If you tied it directly low, as you suggest in the above quote, then if you apply voltage to the gate it will be immediately shorted to ground and your MOSFET would never be able to switch on. In short, Rg "holds" the gate at 0 volts (a known state) until you force it high. There is no in-between.

A MOSFET with a floating gate can cause all sorts of problems. Because its input impedance is so high, any voltage fluctuation on the gate can cause it to partially turn on. This often leads to more fluctuations, and the MOSFET will begin to oscillate. This will, obviously, cause your circuit to behave erratically and, in some cases, will lead to heating of the transistor and potentially permanent damage. It is crucial for the gate of a MOSFET (or other high-impedance input) to be held in a known state to eliminate the possibility of this type of behavior.

Besides the pull-down effect, Rg may serve another purpose in high-speed applications. Because the gate of a MOSFET is effectively a capacitor, if you are switching at a high speed the gate will take some time to discharge and turn the transistor off. Suppose the MOSFET is a 2n7000 with an input capacitance of 50 pF and no Rg in the circuit. The impedance between the gate and ground could be, say, 50 MΩ. The RC delay would then be R x C = [50x10^(-12)] x [50x10^(6)] = 2.5x10^(-3), or 2.5 milliseconds. If you're trying to switch the transistor at 100 kHz (period of 10 microseconds) then the MOSFET will not be able to turn on or off fast enough. A resistor connected between the gate and ground will discharge the gate capacitance significantly faster, allowing you to switch the MOSFET on and off much faster.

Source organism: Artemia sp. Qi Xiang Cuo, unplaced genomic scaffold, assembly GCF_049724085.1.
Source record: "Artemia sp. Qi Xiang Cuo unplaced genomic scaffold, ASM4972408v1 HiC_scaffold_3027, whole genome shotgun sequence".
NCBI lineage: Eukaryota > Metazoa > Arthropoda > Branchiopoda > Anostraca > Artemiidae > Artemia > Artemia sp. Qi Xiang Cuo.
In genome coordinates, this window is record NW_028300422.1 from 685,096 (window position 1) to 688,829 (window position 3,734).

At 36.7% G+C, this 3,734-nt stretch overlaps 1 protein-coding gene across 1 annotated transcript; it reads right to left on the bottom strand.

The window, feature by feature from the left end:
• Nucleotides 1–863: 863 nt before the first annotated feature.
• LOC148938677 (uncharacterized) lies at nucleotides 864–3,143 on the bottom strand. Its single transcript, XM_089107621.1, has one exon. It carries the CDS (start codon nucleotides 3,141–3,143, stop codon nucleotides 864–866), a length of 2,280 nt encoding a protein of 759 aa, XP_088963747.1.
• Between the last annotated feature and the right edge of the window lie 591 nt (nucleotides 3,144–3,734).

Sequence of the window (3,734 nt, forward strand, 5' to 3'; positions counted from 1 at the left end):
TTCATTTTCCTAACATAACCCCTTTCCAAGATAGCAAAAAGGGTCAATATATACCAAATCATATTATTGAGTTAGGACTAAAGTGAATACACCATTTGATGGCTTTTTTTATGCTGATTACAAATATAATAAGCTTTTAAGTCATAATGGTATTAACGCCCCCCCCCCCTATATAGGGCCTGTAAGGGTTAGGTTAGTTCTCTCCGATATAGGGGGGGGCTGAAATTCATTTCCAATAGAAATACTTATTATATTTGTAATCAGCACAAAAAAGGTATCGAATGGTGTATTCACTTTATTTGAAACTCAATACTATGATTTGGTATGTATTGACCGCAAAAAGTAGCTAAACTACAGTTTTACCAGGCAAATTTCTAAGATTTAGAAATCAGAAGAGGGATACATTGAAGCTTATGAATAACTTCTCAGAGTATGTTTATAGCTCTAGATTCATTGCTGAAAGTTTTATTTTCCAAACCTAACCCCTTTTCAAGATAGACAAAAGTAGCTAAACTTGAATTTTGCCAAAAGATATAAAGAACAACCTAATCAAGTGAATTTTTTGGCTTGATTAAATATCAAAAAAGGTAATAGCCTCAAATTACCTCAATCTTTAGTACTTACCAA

• Thank you, this makes sense :). I did think of the grounding problem, but didn't really follow the train of thought to the end haha – debrevitatevitae Aug 17 at 1:26

Just like transistors like open collector pull up resistors, MOSFETs also require a pull up only if the gate pin is left floating at any point. When the MOSFET gate is connected to a power source or a microcontroller pin, the gate then has a known state (either high or low). It is also a good idea for the gate to have a pull down resistor Rg to keep the mosfet gate at a known state, in case of a loose connection perhaps, this would keep the gate at a low potential. This would keep the MOSFET's Rds resistance low. In case of any fault and the gate is left floating, the MOSFET's Rds goes high and the MOSFET turns into a glorified heater. This is an N-type MOSFET, it does not require the resistor Rs, especially when you connect an Inductive load such as a motor. Rs comes into play when a resistive load is connected. This is not a common practice for N-type.